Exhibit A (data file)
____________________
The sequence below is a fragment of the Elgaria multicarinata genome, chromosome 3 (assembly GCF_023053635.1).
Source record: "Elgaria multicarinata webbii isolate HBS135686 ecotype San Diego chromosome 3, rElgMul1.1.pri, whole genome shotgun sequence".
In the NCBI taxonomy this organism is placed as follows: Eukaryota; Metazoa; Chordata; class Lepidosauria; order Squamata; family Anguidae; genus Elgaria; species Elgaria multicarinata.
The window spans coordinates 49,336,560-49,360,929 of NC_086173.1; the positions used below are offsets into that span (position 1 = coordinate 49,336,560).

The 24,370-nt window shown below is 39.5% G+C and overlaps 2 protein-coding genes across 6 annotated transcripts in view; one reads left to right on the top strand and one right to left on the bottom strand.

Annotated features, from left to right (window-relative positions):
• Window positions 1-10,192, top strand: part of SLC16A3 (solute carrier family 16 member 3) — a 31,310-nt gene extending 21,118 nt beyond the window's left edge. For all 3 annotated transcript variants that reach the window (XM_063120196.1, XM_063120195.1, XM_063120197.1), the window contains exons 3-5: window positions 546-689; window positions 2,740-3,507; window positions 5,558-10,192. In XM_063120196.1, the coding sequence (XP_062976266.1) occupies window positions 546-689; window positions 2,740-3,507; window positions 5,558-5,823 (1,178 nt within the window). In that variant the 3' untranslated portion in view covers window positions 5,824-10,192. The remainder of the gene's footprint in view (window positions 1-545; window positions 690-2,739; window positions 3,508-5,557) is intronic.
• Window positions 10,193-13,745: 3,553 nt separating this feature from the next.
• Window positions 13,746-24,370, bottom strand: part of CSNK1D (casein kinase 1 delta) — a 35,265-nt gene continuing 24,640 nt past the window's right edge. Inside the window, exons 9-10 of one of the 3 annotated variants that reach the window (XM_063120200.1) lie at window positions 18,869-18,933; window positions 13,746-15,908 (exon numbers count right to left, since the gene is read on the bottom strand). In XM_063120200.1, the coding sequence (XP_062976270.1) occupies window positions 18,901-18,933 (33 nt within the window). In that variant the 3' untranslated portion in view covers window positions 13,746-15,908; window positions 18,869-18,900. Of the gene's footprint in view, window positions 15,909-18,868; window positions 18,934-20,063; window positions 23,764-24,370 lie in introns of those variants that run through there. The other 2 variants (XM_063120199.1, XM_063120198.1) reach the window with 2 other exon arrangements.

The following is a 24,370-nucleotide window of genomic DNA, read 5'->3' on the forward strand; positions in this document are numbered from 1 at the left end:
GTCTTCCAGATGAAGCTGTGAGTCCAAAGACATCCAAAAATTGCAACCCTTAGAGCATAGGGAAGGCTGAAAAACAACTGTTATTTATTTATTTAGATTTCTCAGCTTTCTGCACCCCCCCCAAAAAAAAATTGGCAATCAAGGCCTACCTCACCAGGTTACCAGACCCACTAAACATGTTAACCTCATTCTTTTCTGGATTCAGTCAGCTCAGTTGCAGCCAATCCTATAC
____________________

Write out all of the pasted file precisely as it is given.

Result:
The sequence below is a fragment of the Elgaria multicarinata genome, chromosome 3 (assembly GCF_023053635.1).
Source record: "Elgaria multicarinata webbii isolate HBS135686 ecotype San Diego chromosome 3, rElgMul1.1.pri, whole genome shotgun sequence".
In the NCBI taxonomy this organism is placed as follows: Eukaryota; Metazoa; Chordata; class Lepidosauria; order Squamata; family Anguidae; genus Elgaria; species Elgaria multicarinata.
The window spans coordinates 49,336,560-49,360,929 of NC_086173.1; the positions used below are offsets into that span (position 1 = coordinate 49,336,560).

The 24,370-nt window shown below is 39.5% G+C and overlaps 2 protein-coding genes across 6 annotated transcripts in view; one reads left to right on the top strand and one right to left on the bottom strand.

Annotated features, from left to right (window-relative positions):
• Window positions 1-10,192, top strand: part of SLC16A3 (solute carrier family 16 member 3) — a 31,310-nt gene extending 21,118 nt beyond the window's left edge. For all 3 annotated transcript variants that reach the window (XM_063120196.1, XM_063120195.1, XM_063120197.1), the window contains exons 3-5: window positions 546-689; window positions 2,740-3,507; window positions 5,558-10,192. In XM_063120196.1, the coding sequence (XP_062976266.1) occupies window positions 546-689; window positions 2,740-3,507; window positions 5,558-5,823 (1,178 nt within the window). In that variant the 3' untranslated portion in view covers window positions 5,824-10,192. The remainder of the gene's footprint in view (window positions 1-545; window positions 690-2,739; window positions 3,508-5,557) is intronic.
• Window positions 10,193-13,745: 3,553 nt separating this feature from the next.
• Window positions 13,746-24,370, bottom strand: part of CSNK1D (casein kinase 1 delta) — a 35,265-nt gene continuing 24,640 nt past the window's right edge. Inside the window, exons 9-10 of one of the 3 annotated variants that reach the window (XM_063120200.1) lie at window positions 18,869-18,933; window positions 13,746-15,908 (exon numbers count right to left, since the gene is read on the bottom strand). In XM_063120200.1, the coding sequence (XP_062976270.1) occupies window positions 18,901-18,933 (33 nt within the window). In that variant the 3' untranslated portion in view covers window positions 13,746-15,908; window positions 18,869-18,900. Of the gene's footprint in view, window positions 15,909-18,868; window positions 18,934-20,063; window positions 23,764-24,370 lie in introns of those variants that run through there. The other 2 variants (XM_063120199.1, XM_063120198.1) reach the window with 2 other exon arrangements.

The following is a 24,370-nucleotide window of genomic DNA, read 5'->3' on the forward strand; positions in this document are numbered from 1 at the left end:
GTCTTCCAGATGAAGCTGTGAGTCCAAAGACATCCAAAAATTGCAACCCTTAGAGCATAGGGAAGGCTGAAAAACAACTGTTATTTATTTATTTAGATTTCTCAGCTTTCTGCACCCCCCCCAAAAAAAAATTGGCAATCAAGGCCTACCTCACCAGGTTACCAGACCCACTAAACATGTTAACCTCATTCTTTTCTGGATTCAGTCAGCTCAGTTGCAGCCAATCCTATAC